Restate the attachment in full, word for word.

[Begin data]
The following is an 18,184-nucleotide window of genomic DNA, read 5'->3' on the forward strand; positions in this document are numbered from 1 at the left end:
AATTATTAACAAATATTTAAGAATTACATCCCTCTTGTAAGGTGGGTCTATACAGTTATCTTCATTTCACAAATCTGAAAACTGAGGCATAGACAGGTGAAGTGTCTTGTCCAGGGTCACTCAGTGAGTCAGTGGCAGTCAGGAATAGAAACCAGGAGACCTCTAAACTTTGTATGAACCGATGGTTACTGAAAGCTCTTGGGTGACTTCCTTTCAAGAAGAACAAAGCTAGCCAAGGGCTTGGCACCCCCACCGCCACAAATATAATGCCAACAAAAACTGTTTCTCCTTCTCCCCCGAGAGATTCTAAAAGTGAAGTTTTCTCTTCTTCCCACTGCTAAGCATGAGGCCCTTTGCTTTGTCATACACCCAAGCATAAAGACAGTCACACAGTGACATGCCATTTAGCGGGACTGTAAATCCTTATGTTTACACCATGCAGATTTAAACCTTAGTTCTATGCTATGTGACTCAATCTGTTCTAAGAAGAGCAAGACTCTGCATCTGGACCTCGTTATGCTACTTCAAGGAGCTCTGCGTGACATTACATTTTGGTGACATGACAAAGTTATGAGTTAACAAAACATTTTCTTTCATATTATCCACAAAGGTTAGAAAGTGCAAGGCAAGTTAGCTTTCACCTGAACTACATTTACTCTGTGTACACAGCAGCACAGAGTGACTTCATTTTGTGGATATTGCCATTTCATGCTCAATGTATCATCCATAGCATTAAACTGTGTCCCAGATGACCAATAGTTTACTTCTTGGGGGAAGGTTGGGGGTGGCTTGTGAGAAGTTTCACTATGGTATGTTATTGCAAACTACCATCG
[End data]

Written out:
The following is an 18,184-nucleotide window of genomic DNA, read 5'->3' on the forward strand; positions in this document are numbered from 1 at the left end:
AATTATTAACAAATATTTAAGAATTACATCCCTCTTGTAAGGTGGGTCTATACAGTTATCTTCATTTCACAAATCTGAAAACTGAGGCATAGACAGGTGAAGTGTCTTGTCCAGGGTCACTCAGTGAGTCAGTGGCAGTCAGGAATAGAAACCAGGAGACCTCTAAACTTTGTATGAACCGATGGTTACTGAAAGCTCTTGGGTGACTTCCTTTCAAGAAGAACAAAGCTAGCCAAGGGCTTGGCACCCCCACCGCCACAAATATAATGCCAACAAAAACTGTTTCTCCTTCTCCCCCGAGAGATTCTAAAAGTGAAGTTTTCTCTTCTTCCCACTGCTAAGCATGAGGCCCTTTGCTTTGTCATACACCCAAGCATAAAGACAGTCACACAGTGACATGCCATTTAGCGGGACTGTAAATCCTTATGTTTACACCATGCAGATTTAAACCTTAGTTCTATGCTATGTGACTCAATCTGTTCTAAGAAGAGCAAGACTCTGCATCTGGACCTCGTTATGCTACTTCAAGGAGCTCTGCGTGACATTACATTTTGGTGACATGACAAAGTTATGAGTTAACAAAACATTTTCTTTCATATTATCCACAAAGGTTAGAAAGTGCAAGGCAAGTTAGCTTTCACCTGAACTACATTTACTCTGTGTACACAGCAGCACAGAGTGACTTCATTTTGTGGATATTGCCATTTCATGCTCAATGTATCATCCATAGCATTAAACTGTGTCCCAGATGACCAATAGTTTACTTCTTGGGGGAAGGTTGGGGGTGGCTTGTGAGAAGTTTCACTATGGTATGTTATTGCAAACTACCATCG